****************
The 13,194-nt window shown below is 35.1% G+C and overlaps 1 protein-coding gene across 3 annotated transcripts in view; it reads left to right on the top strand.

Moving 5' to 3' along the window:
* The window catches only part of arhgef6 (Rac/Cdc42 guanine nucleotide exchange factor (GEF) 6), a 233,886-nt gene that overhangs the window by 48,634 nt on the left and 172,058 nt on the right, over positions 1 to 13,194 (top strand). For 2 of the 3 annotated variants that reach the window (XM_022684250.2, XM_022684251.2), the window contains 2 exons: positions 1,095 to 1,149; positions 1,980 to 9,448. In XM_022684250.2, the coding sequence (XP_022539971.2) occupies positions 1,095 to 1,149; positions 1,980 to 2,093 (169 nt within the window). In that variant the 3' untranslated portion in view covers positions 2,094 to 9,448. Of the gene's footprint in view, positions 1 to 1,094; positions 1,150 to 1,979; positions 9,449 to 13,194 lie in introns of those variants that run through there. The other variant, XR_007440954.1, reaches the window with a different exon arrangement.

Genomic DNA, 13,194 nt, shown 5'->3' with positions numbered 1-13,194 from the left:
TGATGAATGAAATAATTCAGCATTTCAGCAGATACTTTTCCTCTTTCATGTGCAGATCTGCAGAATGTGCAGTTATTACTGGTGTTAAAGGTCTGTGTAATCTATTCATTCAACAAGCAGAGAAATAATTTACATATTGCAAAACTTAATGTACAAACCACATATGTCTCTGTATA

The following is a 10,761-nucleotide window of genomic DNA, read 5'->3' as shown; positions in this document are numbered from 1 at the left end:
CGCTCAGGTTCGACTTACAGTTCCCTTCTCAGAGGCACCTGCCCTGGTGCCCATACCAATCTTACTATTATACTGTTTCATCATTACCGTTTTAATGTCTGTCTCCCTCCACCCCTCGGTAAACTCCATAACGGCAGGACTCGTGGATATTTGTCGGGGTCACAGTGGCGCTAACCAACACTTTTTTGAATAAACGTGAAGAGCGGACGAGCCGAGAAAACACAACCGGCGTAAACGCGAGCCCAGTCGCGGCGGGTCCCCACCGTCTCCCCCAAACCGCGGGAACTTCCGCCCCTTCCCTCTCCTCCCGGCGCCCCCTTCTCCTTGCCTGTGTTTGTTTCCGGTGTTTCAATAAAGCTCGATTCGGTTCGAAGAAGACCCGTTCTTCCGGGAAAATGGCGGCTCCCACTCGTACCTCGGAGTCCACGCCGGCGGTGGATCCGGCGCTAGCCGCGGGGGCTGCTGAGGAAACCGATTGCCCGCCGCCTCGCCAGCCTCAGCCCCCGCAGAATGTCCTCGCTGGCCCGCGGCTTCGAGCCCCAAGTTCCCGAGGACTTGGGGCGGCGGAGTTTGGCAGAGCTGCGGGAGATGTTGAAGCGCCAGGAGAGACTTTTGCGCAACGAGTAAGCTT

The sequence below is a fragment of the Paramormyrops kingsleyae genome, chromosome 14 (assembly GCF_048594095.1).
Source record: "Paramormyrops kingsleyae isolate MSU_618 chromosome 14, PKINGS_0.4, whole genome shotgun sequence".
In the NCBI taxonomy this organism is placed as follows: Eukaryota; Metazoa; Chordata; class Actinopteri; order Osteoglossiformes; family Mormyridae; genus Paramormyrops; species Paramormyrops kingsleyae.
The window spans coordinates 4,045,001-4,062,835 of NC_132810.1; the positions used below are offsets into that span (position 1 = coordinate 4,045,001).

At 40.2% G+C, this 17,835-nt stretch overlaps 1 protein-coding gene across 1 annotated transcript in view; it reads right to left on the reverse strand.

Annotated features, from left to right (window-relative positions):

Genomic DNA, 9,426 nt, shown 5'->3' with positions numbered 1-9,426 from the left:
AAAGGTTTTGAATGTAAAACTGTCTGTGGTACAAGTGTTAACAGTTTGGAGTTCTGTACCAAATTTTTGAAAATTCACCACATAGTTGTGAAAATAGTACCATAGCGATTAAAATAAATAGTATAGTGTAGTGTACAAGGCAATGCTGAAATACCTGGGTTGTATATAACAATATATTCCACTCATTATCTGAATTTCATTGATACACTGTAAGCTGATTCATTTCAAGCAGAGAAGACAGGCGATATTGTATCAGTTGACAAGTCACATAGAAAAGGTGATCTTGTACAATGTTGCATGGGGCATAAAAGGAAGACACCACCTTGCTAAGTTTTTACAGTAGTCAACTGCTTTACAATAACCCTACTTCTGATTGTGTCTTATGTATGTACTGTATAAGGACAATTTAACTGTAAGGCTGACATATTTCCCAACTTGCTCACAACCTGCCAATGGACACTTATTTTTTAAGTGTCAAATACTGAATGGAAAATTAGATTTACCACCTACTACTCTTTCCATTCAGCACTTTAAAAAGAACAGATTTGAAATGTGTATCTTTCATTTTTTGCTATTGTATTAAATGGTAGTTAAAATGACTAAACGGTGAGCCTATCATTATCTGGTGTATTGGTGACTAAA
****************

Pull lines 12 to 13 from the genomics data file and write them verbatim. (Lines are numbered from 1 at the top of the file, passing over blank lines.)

At 40.2% G+C, this 17,835-nt stretch overlaps 1 protein-coding gene across 1 annotated transcript in view; it reads right to left on the reverse strand.

Annotated features, from left to right (window-relative positions):